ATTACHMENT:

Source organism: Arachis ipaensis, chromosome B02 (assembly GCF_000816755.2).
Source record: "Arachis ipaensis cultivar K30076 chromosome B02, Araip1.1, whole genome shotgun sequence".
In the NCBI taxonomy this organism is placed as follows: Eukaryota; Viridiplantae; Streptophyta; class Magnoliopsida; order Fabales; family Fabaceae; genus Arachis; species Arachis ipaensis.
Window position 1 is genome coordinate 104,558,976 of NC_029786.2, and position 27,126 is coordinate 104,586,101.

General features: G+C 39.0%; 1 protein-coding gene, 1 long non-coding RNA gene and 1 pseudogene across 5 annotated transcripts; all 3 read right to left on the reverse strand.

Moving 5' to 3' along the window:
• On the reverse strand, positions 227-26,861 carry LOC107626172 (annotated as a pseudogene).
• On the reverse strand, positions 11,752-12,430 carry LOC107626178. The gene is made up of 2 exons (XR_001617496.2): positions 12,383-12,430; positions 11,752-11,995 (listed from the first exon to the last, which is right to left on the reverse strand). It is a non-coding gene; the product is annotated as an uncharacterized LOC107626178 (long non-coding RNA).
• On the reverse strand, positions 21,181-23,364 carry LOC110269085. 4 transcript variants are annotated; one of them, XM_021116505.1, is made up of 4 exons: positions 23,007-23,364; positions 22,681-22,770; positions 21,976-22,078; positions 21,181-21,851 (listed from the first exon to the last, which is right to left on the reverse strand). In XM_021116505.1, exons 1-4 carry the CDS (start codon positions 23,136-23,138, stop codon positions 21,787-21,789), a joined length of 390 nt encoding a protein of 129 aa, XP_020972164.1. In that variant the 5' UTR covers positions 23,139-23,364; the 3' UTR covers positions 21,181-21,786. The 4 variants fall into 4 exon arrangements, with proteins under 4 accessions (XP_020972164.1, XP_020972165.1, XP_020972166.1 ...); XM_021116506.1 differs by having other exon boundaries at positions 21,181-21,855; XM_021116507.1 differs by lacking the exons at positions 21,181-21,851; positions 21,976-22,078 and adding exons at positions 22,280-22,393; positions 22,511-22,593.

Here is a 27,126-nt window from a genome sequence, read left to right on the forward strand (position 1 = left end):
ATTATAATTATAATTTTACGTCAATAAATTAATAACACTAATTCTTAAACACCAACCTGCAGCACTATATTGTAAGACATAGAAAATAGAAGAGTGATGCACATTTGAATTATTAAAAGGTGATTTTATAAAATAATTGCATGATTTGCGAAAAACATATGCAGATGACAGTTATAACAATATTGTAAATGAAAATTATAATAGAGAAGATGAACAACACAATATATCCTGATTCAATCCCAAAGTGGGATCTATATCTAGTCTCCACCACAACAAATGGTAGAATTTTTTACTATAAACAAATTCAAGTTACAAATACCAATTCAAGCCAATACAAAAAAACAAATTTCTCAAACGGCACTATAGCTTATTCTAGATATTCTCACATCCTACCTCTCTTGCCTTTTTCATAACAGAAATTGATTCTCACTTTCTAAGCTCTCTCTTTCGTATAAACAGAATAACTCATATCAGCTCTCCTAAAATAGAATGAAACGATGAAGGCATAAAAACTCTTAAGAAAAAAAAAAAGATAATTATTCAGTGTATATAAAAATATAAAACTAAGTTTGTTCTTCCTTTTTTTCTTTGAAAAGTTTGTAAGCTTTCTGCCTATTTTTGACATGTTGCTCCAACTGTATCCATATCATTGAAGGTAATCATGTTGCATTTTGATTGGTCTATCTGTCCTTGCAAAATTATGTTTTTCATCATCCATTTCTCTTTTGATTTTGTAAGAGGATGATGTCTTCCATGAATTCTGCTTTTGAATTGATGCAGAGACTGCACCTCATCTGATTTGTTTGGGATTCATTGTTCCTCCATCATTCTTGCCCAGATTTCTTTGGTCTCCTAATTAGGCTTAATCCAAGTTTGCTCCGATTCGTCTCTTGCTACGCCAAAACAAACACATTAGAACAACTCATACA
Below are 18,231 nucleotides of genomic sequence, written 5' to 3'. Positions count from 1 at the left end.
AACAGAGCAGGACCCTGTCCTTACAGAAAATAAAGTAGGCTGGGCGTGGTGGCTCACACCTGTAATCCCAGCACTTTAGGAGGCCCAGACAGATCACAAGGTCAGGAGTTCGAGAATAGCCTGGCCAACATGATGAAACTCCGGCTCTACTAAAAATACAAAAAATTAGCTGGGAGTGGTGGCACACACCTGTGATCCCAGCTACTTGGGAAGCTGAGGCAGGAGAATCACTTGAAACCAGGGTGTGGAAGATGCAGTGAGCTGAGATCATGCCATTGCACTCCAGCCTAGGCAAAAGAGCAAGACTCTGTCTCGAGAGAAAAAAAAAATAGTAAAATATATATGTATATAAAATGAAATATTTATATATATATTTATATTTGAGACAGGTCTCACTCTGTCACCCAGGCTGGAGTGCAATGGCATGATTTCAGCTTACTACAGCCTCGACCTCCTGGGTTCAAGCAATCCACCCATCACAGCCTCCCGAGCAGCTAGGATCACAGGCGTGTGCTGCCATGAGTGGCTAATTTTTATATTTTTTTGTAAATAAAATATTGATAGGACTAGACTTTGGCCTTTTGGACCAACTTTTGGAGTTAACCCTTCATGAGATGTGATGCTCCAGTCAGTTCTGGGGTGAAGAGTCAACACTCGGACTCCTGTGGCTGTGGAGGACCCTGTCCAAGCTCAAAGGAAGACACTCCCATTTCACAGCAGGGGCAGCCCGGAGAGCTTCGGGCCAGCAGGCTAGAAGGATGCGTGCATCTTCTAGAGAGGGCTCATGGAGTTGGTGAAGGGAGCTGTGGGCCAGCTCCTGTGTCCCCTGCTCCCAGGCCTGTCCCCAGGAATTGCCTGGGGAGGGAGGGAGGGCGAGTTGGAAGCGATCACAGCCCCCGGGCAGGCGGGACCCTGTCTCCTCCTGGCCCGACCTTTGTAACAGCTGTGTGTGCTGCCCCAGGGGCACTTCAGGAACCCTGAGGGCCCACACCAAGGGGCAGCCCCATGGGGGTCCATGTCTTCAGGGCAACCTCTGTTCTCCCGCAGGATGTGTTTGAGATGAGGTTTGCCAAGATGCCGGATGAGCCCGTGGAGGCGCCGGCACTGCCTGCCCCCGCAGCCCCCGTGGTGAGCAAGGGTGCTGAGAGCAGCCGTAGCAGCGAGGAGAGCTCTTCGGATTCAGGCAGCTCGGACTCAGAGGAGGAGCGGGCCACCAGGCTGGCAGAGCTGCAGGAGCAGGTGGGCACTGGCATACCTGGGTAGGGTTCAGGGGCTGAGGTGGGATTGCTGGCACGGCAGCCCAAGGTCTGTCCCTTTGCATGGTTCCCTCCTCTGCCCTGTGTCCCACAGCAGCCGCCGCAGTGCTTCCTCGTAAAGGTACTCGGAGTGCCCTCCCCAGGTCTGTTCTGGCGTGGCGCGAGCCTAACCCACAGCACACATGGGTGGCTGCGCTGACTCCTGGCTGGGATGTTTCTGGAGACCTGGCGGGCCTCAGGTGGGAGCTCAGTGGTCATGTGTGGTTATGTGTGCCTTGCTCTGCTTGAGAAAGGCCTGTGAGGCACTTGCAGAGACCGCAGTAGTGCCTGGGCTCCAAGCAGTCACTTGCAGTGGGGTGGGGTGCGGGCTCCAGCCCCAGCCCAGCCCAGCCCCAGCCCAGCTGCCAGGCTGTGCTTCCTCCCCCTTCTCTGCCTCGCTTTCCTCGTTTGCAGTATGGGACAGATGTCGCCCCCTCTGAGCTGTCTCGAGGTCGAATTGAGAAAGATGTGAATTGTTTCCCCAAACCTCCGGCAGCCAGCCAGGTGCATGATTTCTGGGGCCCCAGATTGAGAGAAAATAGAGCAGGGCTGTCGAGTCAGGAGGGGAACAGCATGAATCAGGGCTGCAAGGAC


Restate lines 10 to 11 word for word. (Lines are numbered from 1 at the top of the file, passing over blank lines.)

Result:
Here is a 27,126-nt window from a genome sequence, read left to right on the forward strand (position 1 = left end):
ATTATAATTATAATTTTACGTCAATAAATTAATAACACTAATTCTTAAACACCAACCTGCAGCACTATATTGTAAGACATAGAAAATAGAAGAGTGATGCACATTTGAATTATTAAAAGGTGATTTTATAAAATAATTGCATGATTTGCGAAAAACATATGCAGATGACAGTTATAACAATATTGTAAATGAAAATTATAATAGAGAAGATGAACAACACAATATATCCTGATTCAATCCCAAAGTGGGATCTATATCTAGTCTCCACCACAACAAATGGTAGAATTTTTTACTATAAACAAATTCAAGTTACAAATACCAATTCAAGCCAATACAAAAAAACAAATTTCTCAAACGGCACTATAGCTTATTCTAGATATTCTCACATCCTACCTCTCTTGCCTTTTTCATAACAGAAATTGATTCTCACTTTCTAAGCTCTCTCTTTCGTATAAACAGAATAACTCATATCAGCTCTCCTAAAATAGAATGAAACGATGAAGGCATAAAAACTCTTAAGAAAAAAAAAAAGATAATTATTCAGTGTATATAAAAATATAAAACTAAGTTTGTTCTTCCTTTTTTTCTTTGAAAAGTTTGTAAGCTTTCTGCCTATTTTTGACATGTTGCTCCAACTGTATCCATATCATTGAAGGTAATCATGTTGCATTTTGATTGGTCTATCTGTCCTTGCAAAATTATGTTTTTCATCATCCATTTCTCTTTTGATTTTGTAAGAGGATGATGTCTTCCATGAATTCTGCTTTTGAATTGATGCAGAGACTGCACCTCATCTGATTTGTTTGGGATTCATTGTTCCTCCATCATTCTTGCCCAGATTTCTTTGGTCTCCTAATTAGGCTTAATCCAAGTTTGCTCCGATTCGTCTCTTGCTACGCCAAAACAAACACATTAGAACAACTCATACA